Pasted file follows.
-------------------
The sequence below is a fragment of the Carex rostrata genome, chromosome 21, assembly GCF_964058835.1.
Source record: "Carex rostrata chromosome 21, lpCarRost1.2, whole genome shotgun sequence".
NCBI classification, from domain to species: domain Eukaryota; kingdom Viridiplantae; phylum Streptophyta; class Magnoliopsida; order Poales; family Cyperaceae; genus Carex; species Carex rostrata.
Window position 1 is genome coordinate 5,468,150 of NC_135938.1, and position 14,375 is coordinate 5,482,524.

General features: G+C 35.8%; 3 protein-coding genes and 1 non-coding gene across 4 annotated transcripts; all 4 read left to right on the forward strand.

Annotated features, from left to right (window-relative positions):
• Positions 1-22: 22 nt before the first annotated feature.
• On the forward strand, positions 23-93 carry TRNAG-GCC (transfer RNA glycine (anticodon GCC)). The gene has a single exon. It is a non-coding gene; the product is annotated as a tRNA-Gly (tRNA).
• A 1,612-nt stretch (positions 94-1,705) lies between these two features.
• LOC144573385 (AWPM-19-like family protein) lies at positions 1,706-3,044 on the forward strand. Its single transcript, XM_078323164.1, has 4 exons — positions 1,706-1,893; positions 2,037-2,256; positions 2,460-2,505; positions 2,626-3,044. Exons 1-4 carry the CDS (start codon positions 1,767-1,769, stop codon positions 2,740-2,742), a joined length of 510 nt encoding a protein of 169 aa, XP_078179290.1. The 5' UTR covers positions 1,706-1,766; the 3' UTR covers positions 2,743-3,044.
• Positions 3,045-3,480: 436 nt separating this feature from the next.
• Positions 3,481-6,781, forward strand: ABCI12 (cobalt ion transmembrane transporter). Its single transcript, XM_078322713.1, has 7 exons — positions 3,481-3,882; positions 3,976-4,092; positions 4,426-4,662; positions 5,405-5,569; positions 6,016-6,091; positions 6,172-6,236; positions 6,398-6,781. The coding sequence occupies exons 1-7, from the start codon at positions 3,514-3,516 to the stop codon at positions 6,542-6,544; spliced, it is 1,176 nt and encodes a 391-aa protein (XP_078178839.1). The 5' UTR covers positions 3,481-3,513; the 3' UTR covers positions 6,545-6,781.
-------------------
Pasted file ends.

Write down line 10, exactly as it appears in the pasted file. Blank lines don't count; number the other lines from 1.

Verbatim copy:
• LOC144573385 (AWPM-19-like family protein) lies at positions 1,706-3,044 on the forward strand. Its single transcript, XM_078323164.1, has 4 exons — positions 1,706-1,893; positions 2,037-2,256; positions 2,460-2,505; positions 2,626-3,044. Exons 1-4 carry the CDS (start codon positions 1,767-1,769, stop codon positions 2,740-2,742), a joined length of 510 nt encoding a protein of 169 aa, XP_078179290.1. The 5' UTR covers positions 1,706-1,766; the 3' UTR covers positions 2,743-3,044.